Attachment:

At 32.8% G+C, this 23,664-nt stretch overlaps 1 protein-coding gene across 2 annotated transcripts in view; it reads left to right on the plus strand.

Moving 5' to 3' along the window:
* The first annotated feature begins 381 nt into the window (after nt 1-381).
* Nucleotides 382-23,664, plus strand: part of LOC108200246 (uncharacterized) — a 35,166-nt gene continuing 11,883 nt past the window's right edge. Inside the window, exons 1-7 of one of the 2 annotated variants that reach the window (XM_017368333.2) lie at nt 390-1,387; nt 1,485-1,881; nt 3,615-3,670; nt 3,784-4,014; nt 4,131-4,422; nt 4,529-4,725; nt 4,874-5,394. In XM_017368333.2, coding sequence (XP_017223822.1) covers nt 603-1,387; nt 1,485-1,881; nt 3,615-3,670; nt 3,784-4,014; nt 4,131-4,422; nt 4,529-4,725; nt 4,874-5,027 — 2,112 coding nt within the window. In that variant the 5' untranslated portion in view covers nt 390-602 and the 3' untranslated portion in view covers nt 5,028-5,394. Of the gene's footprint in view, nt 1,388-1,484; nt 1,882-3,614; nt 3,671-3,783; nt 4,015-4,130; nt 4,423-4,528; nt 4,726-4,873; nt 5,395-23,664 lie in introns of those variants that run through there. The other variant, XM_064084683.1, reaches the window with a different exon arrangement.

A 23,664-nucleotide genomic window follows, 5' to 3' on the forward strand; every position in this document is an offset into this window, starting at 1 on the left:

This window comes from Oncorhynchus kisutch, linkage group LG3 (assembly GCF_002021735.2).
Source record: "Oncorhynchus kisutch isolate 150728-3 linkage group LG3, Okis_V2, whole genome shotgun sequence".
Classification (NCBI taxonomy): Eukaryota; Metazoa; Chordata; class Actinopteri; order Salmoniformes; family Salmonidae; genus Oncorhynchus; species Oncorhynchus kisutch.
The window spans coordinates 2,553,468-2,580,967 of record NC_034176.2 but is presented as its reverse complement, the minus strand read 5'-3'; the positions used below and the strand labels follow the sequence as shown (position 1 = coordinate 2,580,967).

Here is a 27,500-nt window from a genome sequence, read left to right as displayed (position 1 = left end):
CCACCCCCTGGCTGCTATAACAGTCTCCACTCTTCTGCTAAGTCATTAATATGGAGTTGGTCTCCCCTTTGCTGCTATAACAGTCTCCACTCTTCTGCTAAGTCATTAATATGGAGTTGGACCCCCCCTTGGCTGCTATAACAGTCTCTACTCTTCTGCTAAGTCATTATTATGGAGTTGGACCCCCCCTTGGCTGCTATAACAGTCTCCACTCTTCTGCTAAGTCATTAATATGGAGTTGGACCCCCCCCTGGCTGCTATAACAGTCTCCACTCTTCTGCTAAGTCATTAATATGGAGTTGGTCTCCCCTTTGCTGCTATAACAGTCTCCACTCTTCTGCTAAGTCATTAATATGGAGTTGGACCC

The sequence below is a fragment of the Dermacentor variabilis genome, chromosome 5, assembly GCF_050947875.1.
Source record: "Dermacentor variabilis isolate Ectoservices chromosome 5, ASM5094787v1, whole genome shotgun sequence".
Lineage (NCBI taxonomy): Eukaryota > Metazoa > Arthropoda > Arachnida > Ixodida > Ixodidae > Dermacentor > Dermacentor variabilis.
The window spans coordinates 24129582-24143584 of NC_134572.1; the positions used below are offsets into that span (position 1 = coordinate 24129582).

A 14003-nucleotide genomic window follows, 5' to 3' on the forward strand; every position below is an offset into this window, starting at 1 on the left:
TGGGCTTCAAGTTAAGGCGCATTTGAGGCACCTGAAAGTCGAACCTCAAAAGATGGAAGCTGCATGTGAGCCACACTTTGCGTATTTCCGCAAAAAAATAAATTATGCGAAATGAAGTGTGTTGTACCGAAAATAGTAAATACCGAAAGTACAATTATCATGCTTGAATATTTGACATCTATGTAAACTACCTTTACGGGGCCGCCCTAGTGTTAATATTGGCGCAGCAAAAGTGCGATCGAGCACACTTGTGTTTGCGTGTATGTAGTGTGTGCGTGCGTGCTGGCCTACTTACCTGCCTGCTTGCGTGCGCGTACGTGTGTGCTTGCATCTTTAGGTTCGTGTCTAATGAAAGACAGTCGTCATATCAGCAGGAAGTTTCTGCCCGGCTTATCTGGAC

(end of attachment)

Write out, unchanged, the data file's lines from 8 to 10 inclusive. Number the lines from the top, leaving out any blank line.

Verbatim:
Classification (NCBI taxonomy): Eukaryota; Metazoa; Chordata; class Actinopteri; order Salmoniformes; family Salmonidae; genus Oncorhynchus; species Oncorhynchus kisutch.
The window spans coordinates 2,553,468-2,580,967 of record NC_034176.2 but is presented as its reverse complement, the minus strand read 5'-3'; the positions used below and the strand labels follow the sequence as shown (position 1 = coordinate 2,580,967).

Here is a 27,500-nt window from a genome sequence, read left to right as displayed (position 1 = left end):